Recently, Ofgem put forward proposals to reform the way that generators and users of electricity get access to, and are charged for using, the electricity network.

The consultation, Getting more out of our electricity networks by reforming access and forward-looking charging arrangements, has just closed and Ofgem will decide before the end of this year whether to issue a Significant Code Review to take the reforms forward.


New technology such as electric vehicles, storage and heat pumps will mean we will need more electricity in the future. The existing infrastructure cannot cope, and in some areas is already overloaded. It costs a lot of money to upgrade; costs which are passed onto consumers through their bills. Ofgem regulates what the network companies can spend on infrastructure upgrades and is currently looking at the next round of price controls, known as RIIO-2. These are likely to be tougher – see our article, RIIO-2 Framework Published, for background.

So instead of upgrading the network, Ofgem has for a while now been looking at how to make better use of it. See for example the Smart Systems and Flexibility Plan and the Targeted Charging Review of residual network charges (our article Ofgem Minded to Cut Embedded Benefits provides helpful context for this).

The latest consultation looks at the charges for accessing and for using the electricity transmission and distribution networks.

Access arrangements

These set out how users access the electricity networks: how much they can import or export, when and for how long, where to/from, and how likely their access is to be interrupted and what happens if it is.

The problem is that some areas are congested because there is too much generation connected to the network whilst in other areas there is pressure on the network caused by increasing demand. At the moment there are limited ways of rewarding those who can be flexible, or of encouraging new generation to connect to the network in areas that are not congested.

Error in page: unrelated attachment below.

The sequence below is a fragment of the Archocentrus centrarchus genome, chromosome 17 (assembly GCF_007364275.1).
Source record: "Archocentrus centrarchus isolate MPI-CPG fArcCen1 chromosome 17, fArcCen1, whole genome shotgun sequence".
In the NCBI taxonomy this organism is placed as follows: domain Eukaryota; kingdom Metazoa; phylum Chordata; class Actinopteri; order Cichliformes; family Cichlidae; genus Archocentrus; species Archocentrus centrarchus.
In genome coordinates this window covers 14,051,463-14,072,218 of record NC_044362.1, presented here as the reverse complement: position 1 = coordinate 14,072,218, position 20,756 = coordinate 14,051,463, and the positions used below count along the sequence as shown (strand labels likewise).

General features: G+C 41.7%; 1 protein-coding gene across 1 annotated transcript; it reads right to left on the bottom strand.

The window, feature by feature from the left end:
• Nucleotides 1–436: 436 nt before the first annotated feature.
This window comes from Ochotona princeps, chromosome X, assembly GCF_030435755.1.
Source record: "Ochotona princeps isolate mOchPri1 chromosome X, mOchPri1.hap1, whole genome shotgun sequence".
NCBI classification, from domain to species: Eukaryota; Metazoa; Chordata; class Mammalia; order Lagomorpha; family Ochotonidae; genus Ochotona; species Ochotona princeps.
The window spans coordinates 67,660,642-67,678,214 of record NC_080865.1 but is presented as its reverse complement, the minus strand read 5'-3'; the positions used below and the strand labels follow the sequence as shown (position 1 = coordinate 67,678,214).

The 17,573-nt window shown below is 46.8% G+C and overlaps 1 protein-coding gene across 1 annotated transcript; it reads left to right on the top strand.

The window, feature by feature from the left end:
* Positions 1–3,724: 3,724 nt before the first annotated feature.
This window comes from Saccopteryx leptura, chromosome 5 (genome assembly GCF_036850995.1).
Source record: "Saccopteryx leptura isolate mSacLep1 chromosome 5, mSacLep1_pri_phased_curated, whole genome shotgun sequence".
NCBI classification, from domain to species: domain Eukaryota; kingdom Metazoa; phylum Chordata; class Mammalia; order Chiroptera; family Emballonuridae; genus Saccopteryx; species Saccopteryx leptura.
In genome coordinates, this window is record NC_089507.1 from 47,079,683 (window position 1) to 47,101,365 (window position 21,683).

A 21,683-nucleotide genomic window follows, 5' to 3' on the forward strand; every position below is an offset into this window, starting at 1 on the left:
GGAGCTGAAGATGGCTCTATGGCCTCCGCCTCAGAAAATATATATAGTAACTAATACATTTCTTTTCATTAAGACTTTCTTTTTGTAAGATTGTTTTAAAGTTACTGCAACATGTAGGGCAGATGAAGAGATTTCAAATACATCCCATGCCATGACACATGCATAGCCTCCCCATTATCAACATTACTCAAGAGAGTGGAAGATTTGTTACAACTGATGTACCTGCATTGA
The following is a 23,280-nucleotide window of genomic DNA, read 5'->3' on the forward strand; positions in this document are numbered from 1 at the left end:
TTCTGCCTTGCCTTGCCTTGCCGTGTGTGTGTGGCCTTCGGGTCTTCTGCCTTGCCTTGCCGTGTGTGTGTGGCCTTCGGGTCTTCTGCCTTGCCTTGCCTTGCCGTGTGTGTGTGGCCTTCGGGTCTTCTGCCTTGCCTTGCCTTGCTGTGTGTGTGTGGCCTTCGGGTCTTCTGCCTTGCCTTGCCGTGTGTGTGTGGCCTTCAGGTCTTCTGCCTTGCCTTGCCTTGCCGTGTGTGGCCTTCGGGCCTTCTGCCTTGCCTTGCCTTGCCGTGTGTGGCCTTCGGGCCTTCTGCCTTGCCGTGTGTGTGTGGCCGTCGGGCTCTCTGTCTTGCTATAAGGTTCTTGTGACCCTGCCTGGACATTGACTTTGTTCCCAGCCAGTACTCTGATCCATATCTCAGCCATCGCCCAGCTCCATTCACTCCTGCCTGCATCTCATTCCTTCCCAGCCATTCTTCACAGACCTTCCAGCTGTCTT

Ofgem are thinking about introducing a "core" level of access for small users (including households with an electric vehicle), with options to obtain additional different types of access above this. For larger users, Ofgem want to improve the definition and choice of firmness (in other words, how much the connection can be interrupted) and time-profiled access rights; and are asking if they should give more choice of duration and depth (geographical extent) of access rights.

Another option, either Ofgem-led or industry-led, is to set up mechanisms to enable trading and exchange of access rights; and introduce "use it or lose it" conditions. Giving more choice of time-profiled access rights would support more of a capacity-based charging approach (e.g. off peak access would have lower capacity charges), to incentivise users to release spare capacity at times when they are not using it.

Forward looking charges

These include the upfront connection costs for connecting to the system and the ongoing forward-looking use-of-system charges.

Ofgem are proposing:

  • a comprehensive review of forward-looking DUoS (Distribution Use of System) charges: improving the granularity and predictability of locational signals and also considering the balance between usage-based and capacity-based charges;
  • a review of the distribution connection charging boundary: whether to move to a shallow connection charging boundary at distribution (where the connection customer only pays for their own sole-use connection assets, which is how the transmission connection boundary works) as opposed to the current shallow-ish connection boundary (where in addition to their own sole-use connection assets the connecting customer also contributes to wider network reinforcement); and whether to introduce user commitment requirements at distribution level; and
  • a more focused review of forward-looking TNUoS (Transmission Network Use of System) charges: aligning how distribution and transmission generation users are charged for their impact on the transmission network, and whether to review the charging of demand under TNUoS.


All this is technical stuff so, thankfully, Ofgem have included some case studies showing how the reforms could affect three different types of network user.

Large solar generator